How do you feel a development like this will affect its surroundings and the downtown economy?
Hopefully we can pump it up. People making a commitment to the downtown area, especially the King Edward, will help fuel others to want to come and invest in the city. Whether it is a coffee shop or restaurant or a shopping center, you need something positive to get people interested in coming downtown again. I think the city has been doing some great things and, obviously, there is some room for improvement. I think that the Telecommunications Center project and the passing of the Convention Center (tax) helps because now more people are involved in coming downtown.
What else needs to be done in the area to make the King Edward a success?
Obviously, we have done some different studies. The group that I am with, HRI, has done a lot of projects with downtown areas. They have worked in downtown St. Louis, they have done the Baltimore project and even in New Orleans. So it is pretty much a world-renowned group. But when you are talking about the King Edward, you are not just talking about one building, you are talking about the overall (downtown development landscape). Like I said, the Telecommunications building will play a part in it. The Convention Center will play a part in it, obviously. I don't know exactly what type of facelift it will take on the outside or what type of look will go on the outside, but you want it all to tie in. You don't want it to be just one building by itself. You want it to tie in with its surroundings.
What could go wrong in your opinion?
Probably the biggest thing that could make the project fail is if we don't get people involved. If we keep the project on a straight line, and you don't want the high hierarchy people involved, then that is not going to work. For the project to really work, you are going to have to have all people, regardless of color or income. You are going to have to have all people involved.
How do you think your high profile as an athlete will affect the
I think it will help in a lot of ways. I think it shows my commitment to the project and to the city. True enough, I wasn't raised in Jackson, but I was raised for a part of my time in Jackson. And I did not graduate from high school in Jackson, but I know enough about the city to want to be involved. Me being an athlete�I think that can only help.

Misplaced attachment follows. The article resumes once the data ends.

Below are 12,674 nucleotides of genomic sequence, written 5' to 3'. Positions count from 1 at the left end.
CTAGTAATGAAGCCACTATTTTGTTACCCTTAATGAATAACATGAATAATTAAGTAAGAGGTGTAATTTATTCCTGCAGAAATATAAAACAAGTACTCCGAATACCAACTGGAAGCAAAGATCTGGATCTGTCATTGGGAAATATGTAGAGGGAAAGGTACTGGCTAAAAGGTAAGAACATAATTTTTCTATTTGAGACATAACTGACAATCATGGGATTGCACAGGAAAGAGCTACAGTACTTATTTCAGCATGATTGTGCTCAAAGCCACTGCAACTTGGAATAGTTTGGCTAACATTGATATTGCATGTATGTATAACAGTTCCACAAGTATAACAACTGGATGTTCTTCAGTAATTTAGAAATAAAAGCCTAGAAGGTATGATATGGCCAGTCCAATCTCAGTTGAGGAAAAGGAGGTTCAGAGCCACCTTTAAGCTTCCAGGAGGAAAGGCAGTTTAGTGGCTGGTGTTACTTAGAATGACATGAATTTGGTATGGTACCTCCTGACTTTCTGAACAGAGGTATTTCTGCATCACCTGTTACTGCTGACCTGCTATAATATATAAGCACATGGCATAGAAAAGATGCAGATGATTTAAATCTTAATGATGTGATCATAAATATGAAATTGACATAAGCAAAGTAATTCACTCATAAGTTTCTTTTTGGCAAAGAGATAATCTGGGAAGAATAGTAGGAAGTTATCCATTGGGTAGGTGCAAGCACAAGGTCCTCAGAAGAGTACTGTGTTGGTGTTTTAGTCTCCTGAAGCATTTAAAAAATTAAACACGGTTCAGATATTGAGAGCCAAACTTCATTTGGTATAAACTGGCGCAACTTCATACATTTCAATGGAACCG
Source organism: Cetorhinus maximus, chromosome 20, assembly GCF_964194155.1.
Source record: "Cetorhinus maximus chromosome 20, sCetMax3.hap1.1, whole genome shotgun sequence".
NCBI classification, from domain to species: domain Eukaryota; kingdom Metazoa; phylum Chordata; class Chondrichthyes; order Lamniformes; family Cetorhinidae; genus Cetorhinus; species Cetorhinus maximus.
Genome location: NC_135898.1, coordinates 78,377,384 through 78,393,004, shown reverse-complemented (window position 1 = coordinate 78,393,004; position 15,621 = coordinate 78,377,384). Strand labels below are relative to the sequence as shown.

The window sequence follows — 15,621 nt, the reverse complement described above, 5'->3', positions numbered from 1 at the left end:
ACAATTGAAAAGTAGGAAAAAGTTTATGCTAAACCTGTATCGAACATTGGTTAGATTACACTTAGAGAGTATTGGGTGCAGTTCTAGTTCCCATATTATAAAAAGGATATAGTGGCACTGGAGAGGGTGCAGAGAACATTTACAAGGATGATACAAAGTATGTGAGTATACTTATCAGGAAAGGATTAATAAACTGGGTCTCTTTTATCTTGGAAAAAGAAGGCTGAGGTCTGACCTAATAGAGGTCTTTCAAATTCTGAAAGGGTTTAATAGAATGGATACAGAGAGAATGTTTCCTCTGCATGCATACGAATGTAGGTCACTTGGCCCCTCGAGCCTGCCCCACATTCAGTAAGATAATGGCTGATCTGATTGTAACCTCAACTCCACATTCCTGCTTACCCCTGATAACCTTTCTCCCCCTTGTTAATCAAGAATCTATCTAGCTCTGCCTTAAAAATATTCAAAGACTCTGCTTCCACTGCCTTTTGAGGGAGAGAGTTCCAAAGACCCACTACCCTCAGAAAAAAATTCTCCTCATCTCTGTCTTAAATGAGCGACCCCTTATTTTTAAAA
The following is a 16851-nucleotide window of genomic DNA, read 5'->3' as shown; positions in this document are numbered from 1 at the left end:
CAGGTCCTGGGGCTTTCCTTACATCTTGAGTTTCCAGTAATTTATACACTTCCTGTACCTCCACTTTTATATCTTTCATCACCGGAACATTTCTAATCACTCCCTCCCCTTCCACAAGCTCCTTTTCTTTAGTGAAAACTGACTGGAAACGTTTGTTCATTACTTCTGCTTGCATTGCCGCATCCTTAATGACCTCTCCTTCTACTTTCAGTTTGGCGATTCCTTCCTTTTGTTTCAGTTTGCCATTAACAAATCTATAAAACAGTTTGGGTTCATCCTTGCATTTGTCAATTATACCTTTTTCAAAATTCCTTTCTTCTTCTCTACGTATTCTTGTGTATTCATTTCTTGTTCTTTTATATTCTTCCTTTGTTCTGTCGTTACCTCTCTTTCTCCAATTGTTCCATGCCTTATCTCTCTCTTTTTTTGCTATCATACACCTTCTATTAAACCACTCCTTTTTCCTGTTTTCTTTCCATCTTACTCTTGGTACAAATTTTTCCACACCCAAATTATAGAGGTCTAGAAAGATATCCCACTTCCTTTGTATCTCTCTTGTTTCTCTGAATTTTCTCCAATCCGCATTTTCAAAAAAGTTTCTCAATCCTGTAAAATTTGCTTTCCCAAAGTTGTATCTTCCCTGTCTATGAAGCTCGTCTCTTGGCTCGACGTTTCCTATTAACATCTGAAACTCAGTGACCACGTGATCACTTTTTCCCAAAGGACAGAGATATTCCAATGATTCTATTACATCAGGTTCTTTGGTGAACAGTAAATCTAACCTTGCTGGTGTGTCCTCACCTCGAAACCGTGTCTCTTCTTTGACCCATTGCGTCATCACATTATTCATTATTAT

How do you respond to the concern that the development will be primarily for middle-or upper-income people?
Obviously, there is some concern in that respect. However, the one thing we have to do as a group is to not only get the middle/upper class involved but the lower as well. We need to try to not leave anybody out. That will probably be the beauty of the downtown area. We will try to have something for every class. You don't want to make it a one-race thing. You want to make it for everyone. Blacks, whites, it does not matter what color you are, or what your income level is. We are going to try to do some creative things where everybody is happy with it.
Some say the King Edward should be torn down due to its segregationist past. How do you respond to that?
Its history is a touchy issue. It is a building where blacks were basically not allowed. I read about where (the site) was a housing ground for Confederate soldiers. And the history is just that--history. You learn from it. Some people always get stuck in the past. We live now in a day and age where not only a black man or black people will be allowed to go into the hotel, but a young black individual owns the building. You are talking about truly advancing--not only for a race but for a state. Mississippi history speaks for itself. I am not naive in thinking that I will be able to change history or change the past, but I think we all can learn from it.
What other businesses are you involved with in and around Jackson?
Well, the King Edward is one. I have the Nissan dealership that will be in Jackson as well. Hopefully, South Jackson is a target location for that project. Then I have a trucking company, and I do a little real estate down in New Orleans.
What do you do for fun?
I like to hang out, to travel. I like to fish. I'm a country boy. I have experienced the city life, but I am truly a country boy.
Can you tell us one thing that most people don't know about you?
Most people look at me as a athlete. And you see how some athletes act. I think I am just a normal person. I just happen to play on Sundays and a lot people see my face on Sundays, but other than that I am just a normal guy.
Perhaps Deuce, David, etc. can portray the project in a "storming the castle" light -- capturing an old segregation bastion and remaking it into a symbol of justice. According to the Bible, Jerusalem was once a pagan ritual area, but the Hebrews captured it and turned it into their main religious center (some may not like that analogy, but I think it does get my point across).
This is the best thing to happen to Mississippi since cotton.
- Black Man